The Amazon Princess (May 2002)
by Tony Wolf
It's proven hard for Wonder Woman
to sustain her own comic book and to keep sales high. However, the
1980s began a new era of potential greatness for our Amazon Princess.
George Perez's now-legendary reboot, following on the heels of John
Byrne's famous Superman reboot, was perhaps the most successful
interpretation of Diana. Incorporating her Greek mythology roots,
addressing her non-superhero nature and instead emphasizing her
frustration at being an ambassador of peace who was frequently forced
to battle evil forces, Perez's run was truly great for about the first
twenty issues or so. Then Perez turned the art over to someone else,
and somehow the writing seemed to stray a bit from there on.
But Perez also gave Diana an intriguing
new supporting cast, full of complex characters (mostly women). He gave
Diana a publicist, the ill-fated and complex Mindi Mayer. He gave her
Julia Kapetilis and her daughter. He showed Diana speaking at the UN,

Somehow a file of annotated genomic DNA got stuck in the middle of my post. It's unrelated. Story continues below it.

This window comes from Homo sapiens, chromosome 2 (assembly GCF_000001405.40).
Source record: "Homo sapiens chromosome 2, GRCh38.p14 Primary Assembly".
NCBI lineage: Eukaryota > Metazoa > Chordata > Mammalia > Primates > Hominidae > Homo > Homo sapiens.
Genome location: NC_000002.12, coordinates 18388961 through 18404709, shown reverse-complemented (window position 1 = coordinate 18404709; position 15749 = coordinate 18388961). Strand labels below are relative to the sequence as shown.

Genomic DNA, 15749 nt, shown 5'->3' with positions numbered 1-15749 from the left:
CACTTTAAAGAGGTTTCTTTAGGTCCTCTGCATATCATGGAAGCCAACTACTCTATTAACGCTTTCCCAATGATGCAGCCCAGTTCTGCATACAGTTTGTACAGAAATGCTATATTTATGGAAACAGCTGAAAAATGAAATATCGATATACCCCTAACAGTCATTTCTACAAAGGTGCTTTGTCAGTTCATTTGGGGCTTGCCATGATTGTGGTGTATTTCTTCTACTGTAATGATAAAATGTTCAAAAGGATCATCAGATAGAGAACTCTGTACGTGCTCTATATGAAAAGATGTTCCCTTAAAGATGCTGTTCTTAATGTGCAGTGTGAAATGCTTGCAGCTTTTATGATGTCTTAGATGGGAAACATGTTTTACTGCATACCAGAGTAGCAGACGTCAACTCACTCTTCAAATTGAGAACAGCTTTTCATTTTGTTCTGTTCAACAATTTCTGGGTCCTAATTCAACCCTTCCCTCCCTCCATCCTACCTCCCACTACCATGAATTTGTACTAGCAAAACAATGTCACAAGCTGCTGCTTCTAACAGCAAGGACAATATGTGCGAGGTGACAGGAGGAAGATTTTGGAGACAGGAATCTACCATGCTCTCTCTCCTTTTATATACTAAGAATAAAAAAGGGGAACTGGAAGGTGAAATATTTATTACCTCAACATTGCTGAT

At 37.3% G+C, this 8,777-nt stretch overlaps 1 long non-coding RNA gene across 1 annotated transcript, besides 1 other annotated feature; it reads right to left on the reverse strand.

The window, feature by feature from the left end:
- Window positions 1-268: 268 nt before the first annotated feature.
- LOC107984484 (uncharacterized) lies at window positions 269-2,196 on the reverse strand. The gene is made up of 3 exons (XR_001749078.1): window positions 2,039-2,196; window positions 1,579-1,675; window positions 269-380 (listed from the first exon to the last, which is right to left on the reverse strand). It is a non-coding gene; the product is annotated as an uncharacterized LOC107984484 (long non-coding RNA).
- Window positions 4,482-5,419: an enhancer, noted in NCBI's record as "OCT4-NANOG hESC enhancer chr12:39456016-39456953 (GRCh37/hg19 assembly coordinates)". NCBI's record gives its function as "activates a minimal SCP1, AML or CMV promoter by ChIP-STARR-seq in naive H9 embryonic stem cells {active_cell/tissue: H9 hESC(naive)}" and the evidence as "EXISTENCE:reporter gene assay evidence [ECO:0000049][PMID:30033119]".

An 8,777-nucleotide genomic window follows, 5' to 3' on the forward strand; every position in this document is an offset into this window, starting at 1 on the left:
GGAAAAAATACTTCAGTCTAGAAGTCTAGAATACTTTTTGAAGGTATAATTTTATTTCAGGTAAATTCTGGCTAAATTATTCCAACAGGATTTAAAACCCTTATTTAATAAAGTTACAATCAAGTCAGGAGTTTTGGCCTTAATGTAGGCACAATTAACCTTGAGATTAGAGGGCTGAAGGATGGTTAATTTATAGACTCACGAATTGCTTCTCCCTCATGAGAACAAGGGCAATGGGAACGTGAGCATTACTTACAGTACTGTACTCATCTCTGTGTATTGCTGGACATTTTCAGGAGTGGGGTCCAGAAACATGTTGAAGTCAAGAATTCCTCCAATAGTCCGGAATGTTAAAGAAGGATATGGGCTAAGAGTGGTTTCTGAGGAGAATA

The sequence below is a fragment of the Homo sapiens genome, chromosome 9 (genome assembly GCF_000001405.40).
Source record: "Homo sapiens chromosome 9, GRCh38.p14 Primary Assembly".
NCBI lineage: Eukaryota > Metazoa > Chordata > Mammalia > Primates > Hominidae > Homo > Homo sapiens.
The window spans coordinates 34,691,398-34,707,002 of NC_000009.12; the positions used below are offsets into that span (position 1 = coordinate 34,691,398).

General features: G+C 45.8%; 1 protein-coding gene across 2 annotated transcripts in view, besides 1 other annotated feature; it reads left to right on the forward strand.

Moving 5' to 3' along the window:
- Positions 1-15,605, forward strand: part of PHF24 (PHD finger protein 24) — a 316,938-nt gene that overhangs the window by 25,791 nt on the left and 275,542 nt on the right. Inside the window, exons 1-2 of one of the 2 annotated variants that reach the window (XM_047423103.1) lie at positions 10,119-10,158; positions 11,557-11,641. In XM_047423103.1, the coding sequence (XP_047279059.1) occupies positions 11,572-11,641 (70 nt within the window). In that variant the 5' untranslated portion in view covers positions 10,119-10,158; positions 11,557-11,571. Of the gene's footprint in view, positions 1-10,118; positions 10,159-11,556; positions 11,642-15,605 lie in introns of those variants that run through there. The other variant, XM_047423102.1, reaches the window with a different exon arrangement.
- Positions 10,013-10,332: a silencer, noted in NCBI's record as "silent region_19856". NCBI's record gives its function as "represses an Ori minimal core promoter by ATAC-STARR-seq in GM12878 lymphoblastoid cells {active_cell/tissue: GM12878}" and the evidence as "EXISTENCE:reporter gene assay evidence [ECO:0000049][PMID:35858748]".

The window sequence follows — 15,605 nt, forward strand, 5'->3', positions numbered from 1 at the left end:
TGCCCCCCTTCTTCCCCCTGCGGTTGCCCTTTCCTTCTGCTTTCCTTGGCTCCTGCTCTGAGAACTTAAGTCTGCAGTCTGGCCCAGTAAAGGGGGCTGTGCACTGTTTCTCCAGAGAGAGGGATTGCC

as well as designing outfits for her that emphasized her regal,
classical status over her swimsuit attire. I think most writers agree
that it's hard to take Wonder Woman seriously when she's wearing a
swimsuit that we all try to accept is supposed to be battle armor.
Perez emphasized the Amazon heritage and showed us the society on Paradise Island. He re-imagined classic WW
villains like Cheetah, Dr. Psycho, the Silver Swan, and introduced
Circe and Ares, the God of War, as primary new adversaries. He gave us
a fun twist on the Steve Trevor/Etta Candy relationship, and gave us
some fascinating reasons why an Amazon warrior's costume would sport
such distinctively American symbols.
But Perez's great run on the book (sales of which were high, if I recall correctly) soon withered, and by the '40s, vol. II of Wonder Woman
had fallen back to its usual status: a book few paid attention to.
Despite some interesting story ideas (one tale featuring Eris, Goddess
of Discord, and her famous apples, was commendable), WW seemed to be mediocre once again.
[ Read more The Amazon Princess ]